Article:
Hallowell City Council on Monday will discuss the recent passage of legalized recreational marijuana, but unlike in other local cities and towns, the talks aren’t likely to focus on a moratorium.

City Manager Nate Rudy will make recommendations to the council on how to approach zoning and personnel matters related to the marijuana legalization. He said he doesn’t plan to recommend a moratorium.

Voters in Maine legalized the use of recreational marijuana last month, and since then, cities and towns across Maine have been meeting, and in some cases, instituting policy changes to prevent marijuana businesses or social clubs from popping up in municipalities after Jan. 1. A recount requested by legalization opponents is currently underway, but election night totals show the question passing statewide by 4,073 votes.

In Hallowell, Question 1 passed 873-755, according to certified results posted on the city’s website.

Other items on the Monday agenda include updates on the Stevens Commons redevelopment project, the Water Street reconstruction project and a proposed bond package.

Rudy also expects to recommend Drummond Woodsum as the city’s new provider of general and specialized legal services. Rudy said it had been quite some time since the city put legal services out for bid, and he expects any contract that hasn’t been updated in the last three to five years to be put out for bid over the next year.

Drummond Woodsum is a 67-lawyer, full-service firm founded in 1965 with offices in Portland and in Portsmouth and Manchester, New Hampshire. The firm proposed Amy Tchao, Drummond’s municipal law practice group leader, as the primary contact for Hallowell.

Drummond’s proposal said Hallowell would be charged $175 per hour for general municipal work, $275 per hour for specialized work and $120 per hour for paralegal work. The firm said it would be open to considering a fixed fee/retainer agreement rather than an hourly rate. It also said it would waive any mileage charges associated with traveling to and from Hallowell City Hall.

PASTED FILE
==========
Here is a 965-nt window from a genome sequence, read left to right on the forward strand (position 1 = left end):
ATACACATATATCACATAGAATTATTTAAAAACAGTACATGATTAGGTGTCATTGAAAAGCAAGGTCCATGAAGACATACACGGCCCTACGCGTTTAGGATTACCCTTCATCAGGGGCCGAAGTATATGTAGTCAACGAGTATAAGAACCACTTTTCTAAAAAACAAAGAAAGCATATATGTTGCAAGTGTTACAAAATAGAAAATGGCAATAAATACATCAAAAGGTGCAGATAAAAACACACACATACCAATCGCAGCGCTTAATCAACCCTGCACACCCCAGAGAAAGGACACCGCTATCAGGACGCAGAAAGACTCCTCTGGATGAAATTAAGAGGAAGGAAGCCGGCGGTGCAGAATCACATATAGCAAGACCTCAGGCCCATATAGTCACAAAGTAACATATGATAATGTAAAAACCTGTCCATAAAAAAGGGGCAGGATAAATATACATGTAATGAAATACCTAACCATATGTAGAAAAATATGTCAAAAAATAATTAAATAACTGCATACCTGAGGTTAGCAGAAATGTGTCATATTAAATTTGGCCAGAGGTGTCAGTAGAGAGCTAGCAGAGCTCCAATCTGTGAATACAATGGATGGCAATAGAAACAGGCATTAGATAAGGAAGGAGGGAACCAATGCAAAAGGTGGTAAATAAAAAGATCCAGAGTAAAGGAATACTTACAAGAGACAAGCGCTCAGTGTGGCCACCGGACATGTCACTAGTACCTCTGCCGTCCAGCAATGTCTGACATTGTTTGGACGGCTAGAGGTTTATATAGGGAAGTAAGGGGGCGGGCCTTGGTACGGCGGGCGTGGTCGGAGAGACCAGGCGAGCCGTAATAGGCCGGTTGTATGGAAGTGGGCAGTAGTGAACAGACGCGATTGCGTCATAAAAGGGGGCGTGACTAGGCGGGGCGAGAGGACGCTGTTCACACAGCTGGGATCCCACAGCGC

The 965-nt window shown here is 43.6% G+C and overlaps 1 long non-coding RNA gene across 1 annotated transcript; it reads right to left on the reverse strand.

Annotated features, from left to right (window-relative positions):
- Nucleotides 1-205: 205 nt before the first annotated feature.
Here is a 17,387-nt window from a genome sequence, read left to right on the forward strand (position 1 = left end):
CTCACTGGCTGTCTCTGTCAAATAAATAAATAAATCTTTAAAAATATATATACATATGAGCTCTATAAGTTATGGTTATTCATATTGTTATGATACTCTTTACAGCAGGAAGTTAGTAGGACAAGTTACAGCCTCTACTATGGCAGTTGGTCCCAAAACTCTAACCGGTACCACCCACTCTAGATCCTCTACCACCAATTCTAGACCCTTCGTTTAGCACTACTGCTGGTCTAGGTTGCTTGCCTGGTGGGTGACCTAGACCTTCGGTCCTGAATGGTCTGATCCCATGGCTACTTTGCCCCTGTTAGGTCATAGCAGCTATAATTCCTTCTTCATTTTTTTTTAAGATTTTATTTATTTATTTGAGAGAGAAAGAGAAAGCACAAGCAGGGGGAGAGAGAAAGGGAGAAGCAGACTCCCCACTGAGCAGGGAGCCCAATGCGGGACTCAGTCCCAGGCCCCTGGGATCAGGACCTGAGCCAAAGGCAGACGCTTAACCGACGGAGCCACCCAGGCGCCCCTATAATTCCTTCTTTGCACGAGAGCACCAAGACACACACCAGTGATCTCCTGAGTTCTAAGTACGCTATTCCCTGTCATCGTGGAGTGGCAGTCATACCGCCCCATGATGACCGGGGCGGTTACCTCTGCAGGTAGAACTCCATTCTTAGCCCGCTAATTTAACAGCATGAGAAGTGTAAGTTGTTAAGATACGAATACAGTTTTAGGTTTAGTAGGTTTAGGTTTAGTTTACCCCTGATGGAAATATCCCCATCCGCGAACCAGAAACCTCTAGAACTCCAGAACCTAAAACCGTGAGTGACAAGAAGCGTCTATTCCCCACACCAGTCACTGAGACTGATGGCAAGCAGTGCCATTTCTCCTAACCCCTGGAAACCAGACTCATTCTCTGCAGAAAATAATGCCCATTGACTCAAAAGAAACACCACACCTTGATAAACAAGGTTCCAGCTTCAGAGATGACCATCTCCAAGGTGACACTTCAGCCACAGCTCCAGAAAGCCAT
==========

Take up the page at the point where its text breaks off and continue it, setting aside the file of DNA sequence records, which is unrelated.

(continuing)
In other business, the city received a bid of $17,000 for a housing market survey by 45 North Research which it says would “provide valuable information about the viable uses of the Stevens School property and influence the direction a developer might take to develop the property.”

The research company, based in Yarmouth, would begin the working on the study Jan. 1 and would deliver a final report by March 31. The council will decide whether to fund this survey.

The highway committee met in late November and voted unanimously to recommend that the Maine Turnpike Authority delay work on the Winthrop Street Bridge overpass for at least two years. Committee chairman Alan Stearns has been in contact with the agency and will present his thoughts to the council Monday.

Rudy said there will be a finance committee meeting Thursday where bonding and Stevens Commons financing will be major topics of discussion.

The council agenda doesn’t include an update on Hallowell’s fire protection services. For much of the last several months, Rudy was hoping the fire services committee would make a recommendation to the council and that the council would vote on the city’s fire protection future at the December meeting.

It appears any decision on the future of the Hallowell Fire Department won’t happen until after the new council is sworn into office in early January.

Jason Pafundi — 621-5663

[email protected]

Twitter: @jasonpafundiKJ

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